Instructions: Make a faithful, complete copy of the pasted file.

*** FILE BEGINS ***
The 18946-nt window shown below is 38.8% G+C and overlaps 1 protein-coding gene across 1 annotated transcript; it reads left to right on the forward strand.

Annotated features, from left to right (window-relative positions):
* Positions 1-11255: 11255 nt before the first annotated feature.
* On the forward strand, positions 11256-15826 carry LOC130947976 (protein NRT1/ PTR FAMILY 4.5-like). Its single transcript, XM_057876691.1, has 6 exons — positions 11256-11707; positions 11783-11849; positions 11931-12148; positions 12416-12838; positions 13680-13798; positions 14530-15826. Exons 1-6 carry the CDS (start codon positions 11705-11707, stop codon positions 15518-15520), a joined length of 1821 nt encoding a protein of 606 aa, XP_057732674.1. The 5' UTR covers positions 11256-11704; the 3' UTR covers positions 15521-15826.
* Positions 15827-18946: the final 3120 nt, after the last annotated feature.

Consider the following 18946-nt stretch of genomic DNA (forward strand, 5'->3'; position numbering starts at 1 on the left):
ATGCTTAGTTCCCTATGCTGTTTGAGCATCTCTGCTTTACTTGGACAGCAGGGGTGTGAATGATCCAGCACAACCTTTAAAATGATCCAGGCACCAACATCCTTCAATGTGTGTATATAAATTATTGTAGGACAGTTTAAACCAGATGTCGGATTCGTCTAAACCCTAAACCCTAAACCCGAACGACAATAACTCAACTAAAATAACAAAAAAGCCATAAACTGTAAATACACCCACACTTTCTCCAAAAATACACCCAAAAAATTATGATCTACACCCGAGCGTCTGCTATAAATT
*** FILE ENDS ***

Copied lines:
The 18946-nt window shown below is 38.8% G+C and overlaps 1 protein-coding gene across 1 annotated transcript; it reads left to right on the forward strand.

Annotated features, from left to right (window-relative positions):
* Positions 1-11255: 11255 nt before the first annotated feature.
* On the forward strand, positions 11256-15826 carry LOC130947976 (protein NRT1/ PTR FAMILY 4.5-like). Its single transcript, XM_057876691.1, has 6 exons — positions 11256-11707; positions 11783-11849; positions 11931-12148; positions 12416-12838; positions 13680-13798; positions 14530-15826. Exons 1-6 carry the CDS (start codon positions 11705-11707, stop codon positions 15518-15520), a joined length of 1821 nt encoding a protein of 606 aa, XP_057732674.1. The 5' UTR covers positions 11256-11704; the 3' UTR covers positions 15521-15826.
* Positions 15827-18946: the final 3120 nt, after the last annotated feature.

Consider the following 18946-nt stretch of genomic DNA (forward strand, 5'->3'; position numbering starts at 1 on the left):
ATGCTTAGTTCCCTATGCTGTTTGAGCATCTCTGCTTTACTTGGACAGCAGGGGTGTGAATGATCCAGCACAACCTTTAAAATGATCCAGGCACCAACATCCTTCAATGTGTGTATATAAATTATTGTAGGACAGTTTAAACCAGATGTCGGATTCGTCTAAACCCTAAACCCTAAACCCGAACGACAATAACTCAACTAAAATAACAAAAAAGCCATAAACTGTAAATACACCCACACTTTCTCCAAAAATACACCCAAAAAATTATGATCTACACCCGAGCGTCTGCTATAAATT